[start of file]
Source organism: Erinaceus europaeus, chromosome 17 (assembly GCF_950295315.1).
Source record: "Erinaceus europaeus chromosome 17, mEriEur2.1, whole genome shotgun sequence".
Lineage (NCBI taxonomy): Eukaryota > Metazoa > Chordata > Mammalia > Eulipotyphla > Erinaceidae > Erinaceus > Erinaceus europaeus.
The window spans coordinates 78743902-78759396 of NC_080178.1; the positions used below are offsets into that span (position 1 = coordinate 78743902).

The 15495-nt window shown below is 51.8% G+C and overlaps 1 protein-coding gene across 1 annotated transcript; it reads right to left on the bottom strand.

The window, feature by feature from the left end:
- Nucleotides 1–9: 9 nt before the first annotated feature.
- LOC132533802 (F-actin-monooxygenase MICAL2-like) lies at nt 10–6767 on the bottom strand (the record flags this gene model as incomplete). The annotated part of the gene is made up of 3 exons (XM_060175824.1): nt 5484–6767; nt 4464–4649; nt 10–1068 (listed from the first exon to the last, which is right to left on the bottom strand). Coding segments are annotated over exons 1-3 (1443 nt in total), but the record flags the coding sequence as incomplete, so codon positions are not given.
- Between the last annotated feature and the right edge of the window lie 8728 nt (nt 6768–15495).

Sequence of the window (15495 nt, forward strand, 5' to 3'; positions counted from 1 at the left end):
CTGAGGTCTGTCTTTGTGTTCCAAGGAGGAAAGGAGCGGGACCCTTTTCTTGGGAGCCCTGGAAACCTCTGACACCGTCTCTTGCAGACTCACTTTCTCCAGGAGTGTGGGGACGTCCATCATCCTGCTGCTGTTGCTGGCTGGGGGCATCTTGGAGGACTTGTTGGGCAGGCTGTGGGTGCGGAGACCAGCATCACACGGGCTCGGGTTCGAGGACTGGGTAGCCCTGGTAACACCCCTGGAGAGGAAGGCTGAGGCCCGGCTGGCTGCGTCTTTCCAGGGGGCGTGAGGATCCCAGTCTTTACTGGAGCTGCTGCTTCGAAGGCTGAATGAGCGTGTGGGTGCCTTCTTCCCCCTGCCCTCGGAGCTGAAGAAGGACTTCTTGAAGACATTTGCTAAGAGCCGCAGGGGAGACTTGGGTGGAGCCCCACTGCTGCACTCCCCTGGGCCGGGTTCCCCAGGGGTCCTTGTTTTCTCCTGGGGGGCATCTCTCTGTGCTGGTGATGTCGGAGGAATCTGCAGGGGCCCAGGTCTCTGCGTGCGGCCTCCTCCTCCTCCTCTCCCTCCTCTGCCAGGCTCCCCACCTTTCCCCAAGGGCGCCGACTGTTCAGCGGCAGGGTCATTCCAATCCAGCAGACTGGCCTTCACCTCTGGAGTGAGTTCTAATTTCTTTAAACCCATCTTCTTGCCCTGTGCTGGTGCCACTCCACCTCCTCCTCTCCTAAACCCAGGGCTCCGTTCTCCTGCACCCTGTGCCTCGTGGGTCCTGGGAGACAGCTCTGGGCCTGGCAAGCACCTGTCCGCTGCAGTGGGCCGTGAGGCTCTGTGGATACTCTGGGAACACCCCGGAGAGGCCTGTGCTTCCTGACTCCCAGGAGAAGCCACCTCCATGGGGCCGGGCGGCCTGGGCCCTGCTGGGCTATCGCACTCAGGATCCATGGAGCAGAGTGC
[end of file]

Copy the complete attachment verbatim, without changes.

Source organism: Erinaceus europaeus, chromosome 17 (assembly GCF_950295315.1).
Source record: "Erinaceus europaeus chromosome 17, mEriEur2.1, whole genome shotgun sequence".
Lineage (NCBI taxonomy): Eukaryota > Metazoa > Chordata > Mammalia > Eulipotyphla > Erinaceidae > Erinaceus > Erinaceus europaeus.
The window spans coordinates 78743902-78759396 of NC_080178.1; the positions used below are offsets into that span (position 1 = coordinate 78743902).

The 15495-nt window shown below is 51.8% G+C and overlaps 1 protein-coding gene across 1 annotated transcript; it reads right to left on the bottom strand.

The window, feature by feature from the left end:
- Nucleotides 1–9: 9 nt before the first annotated feature.
- LOC132533802 (F-actin-monooxygenase MICAL2-like) lies at nt 10–6767 on the bottom strand (the record flags this gene model as incomplete). The annotated part of the gene is made up of 3 exons (XM_060175824.1): nt 5484–6767; nt 4464–4649; nt 10–1068 (listed from the first exon to the last, which is right to left on the bottom strand). Coding segments are annotated over exons 1-3 (1443 nt in total), but the record flags the coding sequence as incomplete, so codon positions are not given.
- Between the last annotated feature and the right edge of the window lie 8728 nt (nt 6768–15495).

Sequence of the window (15495 nt, forward strand, 5' to 3'; positions counted from 1 at the left end):
CTGAGGTCTGTCTTTGTGTTCCAAGGAGGAAAGGAGCGGGACCCTTTTCTTGGGAGCCCTGGAAACCTCTGACACCGTCTCTTGCAGACTCACTTTCTCCAGGAGTGTGGGGACGTCCATCATCCTGCTGCTGTTGCTGGCTGGGGGCATCTTGGAGGACTTGTTGGGCAGGCTGTGGGTGCGGAGACCAGCATCACACGGGCTCGGGTTCGAGGACTGGGTAGCCCTGGTAACACCCCTGGAGAGGAAGGCTGAGGCCCGGCTGGCTGCGTCTTTCCAGGGGGCGTGAGGATCCCAGTCTTTACTGGAGCTGCTGCTTCGAAGGCTGAATGAGCGTGTGGGTGCCTTCTTCCCCCTGCCCTCGGAGCTGAAGAAGGACTTCTTGAAGACATTTGCTAAGAGCCGCAGGGGAGACTTGGGTGGAGCCCCACTGCTGCACTCCCCTGGGCCGGGTTCCCCAGGGGTCCTTGTTTTCTCCTGGGGGGCATCTCTCTGTGCTGGTGATGTCGGAGGAATCTGCAGGGGCCCAGGTCTCTGCGTGCGGCCTCCTCCTCCTCCTCTCCCTCCTCTGCCAGGCTCCCCACCTTTCCCCAAGGGCGCCGACTGTTCAGCGGCAGGGTCATTCCAATCCAGCAGACTGGCCTTCACCTCTGGAGTGAGTTCTAATTTCTTTAAACCCATCTTCTTGCCCTGTGCTGGTGCCACTCCACCTCCTCCTCTCCTAAACCCAGGGCTCCGTTCTCCTGCACCCTGTGCCTCGTGGGTCCTGGGAGACAGCTCTGGGCCTGGCAAGCACCTGTCCGCTGCAGTGGGCCGTGAGGCTCTGTGGATACTCTGGGAACACCCCGGAGAGGCCTGTGCTTCCTGACTCCCAGGAGAAGCCACCTCCATGGGGCCGGGCGGCCTGGGCCCTGCTGGGCTATCGCACTCAGGATCCATGGAGCAGAGTGC